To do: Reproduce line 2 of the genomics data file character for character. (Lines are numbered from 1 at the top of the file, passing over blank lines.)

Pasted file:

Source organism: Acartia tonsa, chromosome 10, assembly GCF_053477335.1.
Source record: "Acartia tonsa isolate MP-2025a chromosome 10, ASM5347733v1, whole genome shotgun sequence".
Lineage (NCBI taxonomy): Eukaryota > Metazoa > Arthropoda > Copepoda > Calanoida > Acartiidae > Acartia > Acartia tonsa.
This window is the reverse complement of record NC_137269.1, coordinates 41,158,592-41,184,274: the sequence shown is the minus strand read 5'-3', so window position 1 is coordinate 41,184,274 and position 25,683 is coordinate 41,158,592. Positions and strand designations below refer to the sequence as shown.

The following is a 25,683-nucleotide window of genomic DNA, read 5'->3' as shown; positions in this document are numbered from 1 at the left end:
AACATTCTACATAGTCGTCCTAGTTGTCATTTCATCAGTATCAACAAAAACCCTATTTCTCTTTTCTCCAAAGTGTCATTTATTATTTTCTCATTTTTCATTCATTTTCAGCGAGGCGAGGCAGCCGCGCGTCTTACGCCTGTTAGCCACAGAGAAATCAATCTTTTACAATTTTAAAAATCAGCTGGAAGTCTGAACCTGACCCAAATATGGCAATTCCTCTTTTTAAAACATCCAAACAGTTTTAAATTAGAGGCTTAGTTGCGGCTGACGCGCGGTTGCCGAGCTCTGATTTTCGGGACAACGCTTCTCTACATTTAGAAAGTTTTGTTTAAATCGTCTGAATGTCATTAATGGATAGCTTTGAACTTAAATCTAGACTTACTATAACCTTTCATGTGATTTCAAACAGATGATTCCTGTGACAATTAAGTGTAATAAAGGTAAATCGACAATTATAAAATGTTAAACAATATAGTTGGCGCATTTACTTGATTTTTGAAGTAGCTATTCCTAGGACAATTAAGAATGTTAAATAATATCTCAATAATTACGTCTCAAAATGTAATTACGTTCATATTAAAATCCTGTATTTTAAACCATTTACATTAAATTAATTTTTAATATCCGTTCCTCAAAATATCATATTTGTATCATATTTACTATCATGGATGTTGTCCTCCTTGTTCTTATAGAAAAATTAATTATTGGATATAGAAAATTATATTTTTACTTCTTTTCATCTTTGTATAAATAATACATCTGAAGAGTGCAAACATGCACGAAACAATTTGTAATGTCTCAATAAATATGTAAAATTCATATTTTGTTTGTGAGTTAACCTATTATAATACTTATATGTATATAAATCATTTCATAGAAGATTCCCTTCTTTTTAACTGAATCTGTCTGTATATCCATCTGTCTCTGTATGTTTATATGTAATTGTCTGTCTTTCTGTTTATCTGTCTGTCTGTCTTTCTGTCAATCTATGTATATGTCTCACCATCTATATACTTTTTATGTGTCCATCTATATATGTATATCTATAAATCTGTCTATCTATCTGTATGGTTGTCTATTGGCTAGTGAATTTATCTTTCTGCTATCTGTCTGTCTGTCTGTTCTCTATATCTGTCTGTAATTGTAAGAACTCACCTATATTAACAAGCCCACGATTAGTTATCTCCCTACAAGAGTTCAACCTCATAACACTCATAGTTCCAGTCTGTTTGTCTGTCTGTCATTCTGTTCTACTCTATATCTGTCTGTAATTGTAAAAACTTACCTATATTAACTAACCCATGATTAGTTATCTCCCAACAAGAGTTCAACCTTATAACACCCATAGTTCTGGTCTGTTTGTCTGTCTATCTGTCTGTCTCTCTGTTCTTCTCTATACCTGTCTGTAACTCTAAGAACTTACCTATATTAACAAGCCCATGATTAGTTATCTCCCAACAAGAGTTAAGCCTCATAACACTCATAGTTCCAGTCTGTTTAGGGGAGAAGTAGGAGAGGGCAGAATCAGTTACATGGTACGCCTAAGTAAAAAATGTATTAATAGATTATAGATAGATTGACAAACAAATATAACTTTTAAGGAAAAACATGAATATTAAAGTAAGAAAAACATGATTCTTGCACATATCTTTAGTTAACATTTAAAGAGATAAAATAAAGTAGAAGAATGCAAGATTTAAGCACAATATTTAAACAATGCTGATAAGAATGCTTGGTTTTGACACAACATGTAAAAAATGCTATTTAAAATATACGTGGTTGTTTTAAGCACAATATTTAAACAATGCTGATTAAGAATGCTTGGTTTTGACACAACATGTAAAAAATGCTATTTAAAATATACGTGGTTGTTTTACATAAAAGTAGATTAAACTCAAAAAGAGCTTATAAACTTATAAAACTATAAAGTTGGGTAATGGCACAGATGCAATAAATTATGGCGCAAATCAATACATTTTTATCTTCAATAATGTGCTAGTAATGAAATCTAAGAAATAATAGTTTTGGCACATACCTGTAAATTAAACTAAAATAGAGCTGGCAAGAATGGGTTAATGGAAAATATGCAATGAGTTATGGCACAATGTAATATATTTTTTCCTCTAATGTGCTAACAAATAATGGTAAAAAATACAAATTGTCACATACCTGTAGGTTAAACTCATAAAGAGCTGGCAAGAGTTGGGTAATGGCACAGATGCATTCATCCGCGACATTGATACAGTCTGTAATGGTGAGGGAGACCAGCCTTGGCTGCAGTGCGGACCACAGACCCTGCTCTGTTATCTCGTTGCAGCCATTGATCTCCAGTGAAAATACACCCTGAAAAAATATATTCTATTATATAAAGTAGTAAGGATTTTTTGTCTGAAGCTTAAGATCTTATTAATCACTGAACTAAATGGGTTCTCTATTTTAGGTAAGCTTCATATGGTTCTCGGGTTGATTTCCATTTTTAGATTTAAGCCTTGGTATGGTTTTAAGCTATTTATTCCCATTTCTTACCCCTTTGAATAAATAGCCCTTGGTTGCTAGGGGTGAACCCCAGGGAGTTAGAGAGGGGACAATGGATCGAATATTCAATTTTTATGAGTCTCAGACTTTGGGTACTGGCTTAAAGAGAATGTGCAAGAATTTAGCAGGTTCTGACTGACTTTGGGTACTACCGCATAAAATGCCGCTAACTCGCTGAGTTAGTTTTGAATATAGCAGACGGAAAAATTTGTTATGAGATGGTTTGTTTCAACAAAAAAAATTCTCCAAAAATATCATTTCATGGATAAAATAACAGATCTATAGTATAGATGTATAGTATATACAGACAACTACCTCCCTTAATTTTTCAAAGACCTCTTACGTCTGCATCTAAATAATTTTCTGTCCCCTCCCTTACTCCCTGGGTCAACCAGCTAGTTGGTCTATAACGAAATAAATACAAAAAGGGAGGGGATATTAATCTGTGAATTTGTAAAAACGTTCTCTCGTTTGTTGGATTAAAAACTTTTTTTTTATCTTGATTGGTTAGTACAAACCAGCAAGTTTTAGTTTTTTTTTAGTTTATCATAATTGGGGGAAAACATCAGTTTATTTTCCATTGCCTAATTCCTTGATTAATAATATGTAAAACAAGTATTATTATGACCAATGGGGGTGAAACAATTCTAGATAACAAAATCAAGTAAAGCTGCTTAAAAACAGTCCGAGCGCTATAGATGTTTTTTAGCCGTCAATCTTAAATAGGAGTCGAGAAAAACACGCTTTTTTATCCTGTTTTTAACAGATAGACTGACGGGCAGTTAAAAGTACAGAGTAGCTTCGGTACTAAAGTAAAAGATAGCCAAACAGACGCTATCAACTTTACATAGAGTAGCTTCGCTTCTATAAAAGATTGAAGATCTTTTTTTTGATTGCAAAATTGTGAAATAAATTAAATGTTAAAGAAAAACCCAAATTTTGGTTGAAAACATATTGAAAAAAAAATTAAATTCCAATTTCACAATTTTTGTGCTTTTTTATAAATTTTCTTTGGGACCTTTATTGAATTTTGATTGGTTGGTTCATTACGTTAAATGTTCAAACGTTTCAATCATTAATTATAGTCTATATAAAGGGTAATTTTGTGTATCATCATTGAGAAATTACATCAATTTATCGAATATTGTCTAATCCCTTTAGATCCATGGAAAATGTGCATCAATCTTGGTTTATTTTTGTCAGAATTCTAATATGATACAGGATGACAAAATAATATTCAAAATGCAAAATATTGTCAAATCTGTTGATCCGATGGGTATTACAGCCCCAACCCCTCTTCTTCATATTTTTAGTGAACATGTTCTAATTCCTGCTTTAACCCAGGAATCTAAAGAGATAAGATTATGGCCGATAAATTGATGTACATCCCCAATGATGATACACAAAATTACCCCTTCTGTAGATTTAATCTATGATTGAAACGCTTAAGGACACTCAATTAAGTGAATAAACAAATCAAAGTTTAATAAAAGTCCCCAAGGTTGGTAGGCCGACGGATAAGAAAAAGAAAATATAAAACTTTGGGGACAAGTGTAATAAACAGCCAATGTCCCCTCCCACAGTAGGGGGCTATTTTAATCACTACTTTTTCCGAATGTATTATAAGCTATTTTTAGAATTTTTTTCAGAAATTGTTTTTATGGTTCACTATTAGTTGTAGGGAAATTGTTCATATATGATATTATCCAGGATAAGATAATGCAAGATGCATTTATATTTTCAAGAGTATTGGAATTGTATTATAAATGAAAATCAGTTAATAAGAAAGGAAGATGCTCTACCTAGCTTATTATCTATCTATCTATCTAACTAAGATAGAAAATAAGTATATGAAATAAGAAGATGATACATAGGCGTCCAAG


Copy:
Source record: "Acartia tonsa isolate MP-2025a chromosome 10, ASM5347733v1, whole genome shotgun sequence".